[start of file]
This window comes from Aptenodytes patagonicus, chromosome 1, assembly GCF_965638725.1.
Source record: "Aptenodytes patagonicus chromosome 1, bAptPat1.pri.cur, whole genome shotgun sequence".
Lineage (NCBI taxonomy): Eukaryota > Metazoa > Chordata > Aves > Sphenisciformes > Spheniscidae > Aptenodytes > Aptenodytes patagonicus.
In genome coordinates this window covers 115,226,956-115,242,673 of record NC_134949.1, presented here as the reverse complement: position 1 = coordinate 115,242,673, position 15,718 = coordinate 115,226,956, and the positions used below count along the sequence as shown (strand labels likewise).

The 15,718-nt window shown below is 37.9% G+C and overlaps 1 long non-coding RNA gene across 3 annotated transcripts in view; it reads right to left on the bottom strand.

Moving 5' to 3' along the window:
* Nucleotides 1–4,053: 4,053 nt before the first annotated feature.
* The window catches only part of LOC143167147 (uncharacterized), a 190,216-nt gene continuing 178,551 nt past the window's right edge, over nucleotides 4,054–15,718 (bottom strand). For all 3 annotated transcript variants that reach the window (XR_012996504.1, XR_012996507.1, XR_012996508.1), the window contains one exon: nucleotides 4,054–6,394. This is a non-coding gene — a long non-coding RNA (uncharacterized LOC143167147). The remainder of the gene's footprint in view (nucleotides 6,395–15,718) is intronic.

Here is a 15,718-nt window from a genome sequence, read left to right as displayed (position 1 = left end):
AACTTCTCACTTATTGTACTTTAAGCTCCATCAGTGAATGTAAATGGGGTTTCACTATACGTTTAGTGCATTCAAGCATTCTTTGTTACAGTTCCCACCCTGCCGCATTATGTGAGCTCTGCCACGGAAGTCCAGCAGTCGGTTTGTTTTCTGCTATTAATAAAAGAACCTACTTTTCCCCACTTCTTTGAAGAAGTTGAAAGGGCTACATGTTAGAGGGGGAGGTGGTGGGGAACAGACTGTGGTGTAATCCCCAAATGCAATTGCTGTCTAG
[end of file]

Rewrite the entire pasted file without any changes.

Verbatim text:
This window comes from Aptenodytes patagonicus, chromosome 1, assembly GCF_965638725.1.
Source record: "Aptenodytes patagonicus chromosome 1, bAptPat1.pri.cur, whole genome shotgun sequence".
Lineage (NCBI taxonomy): Eukaryota > Metazoa > Chordata > Aves > Sphenisciformes > Spheniscidae > Aptenodytes > Aptenodytes patagonicus.
In genome coordinates this window covers 115,226,956-115,242,673 of record NC_134949.1, presented here as the reverse complement: position 1 = coordinate 115,242,673, position 15,718 = coordinate 115,226,956, and the positions used below count along the sequence as shown (strand labels likewise).

The 15,718-nt window shown below is 37.9% G+C and overlaps 1 long non-coding RNA gene across 3 annotated transcripts in view; it reads right to left on the bottom strand.

Moving 5' to 3' along the window:
* Nucleotides 1–4,053: 4,053 nt before the first annotated feature.
* The window catches only part of LOC143167147 (uncharacterized), a 190,216-nt gene continuing 178,551 nt past the window's right edge, over nucleotides 4,054–15,718 (bottom strand). For all 3 annotated transcript variants that reach the window (XR_012996504.1, XR_012996507.1, XR_012996508.1), the window contains one exon: nucleotides 4,054–6,394. This is a non-coding gene — a long non-coding RNA (uncharacterized LOC143167147). The remainder of the gene's footprint in view (nucleotides 6,395–15,718) is intronic.

Here is a 15,718-nt window from a genome sequence, read left to right as displayed (position 1 = left end):
AACTTCTCACTTATTGTACTTTAAGCTCCATCAGTGAATGTAAATGGGGTTTCACTATACGTTTAGTGCATTCAAGCATTCTTTGTTACAGTTCCCACCCTGCCGCATTATGTGAGCTCTGCCACGGAAGTCCAGCAGTCGGTTTGTTTTCTGCTATTAATAAAAGAACCTACTTTTCCCCACTTCTTTGAAGAAGTTGAAAGGGCTACATGTTAGAGGGGGAGGTGGTGGGGAACAGACTGTGGTGTAATCCCCAAATGCAATTGCTGTCTAG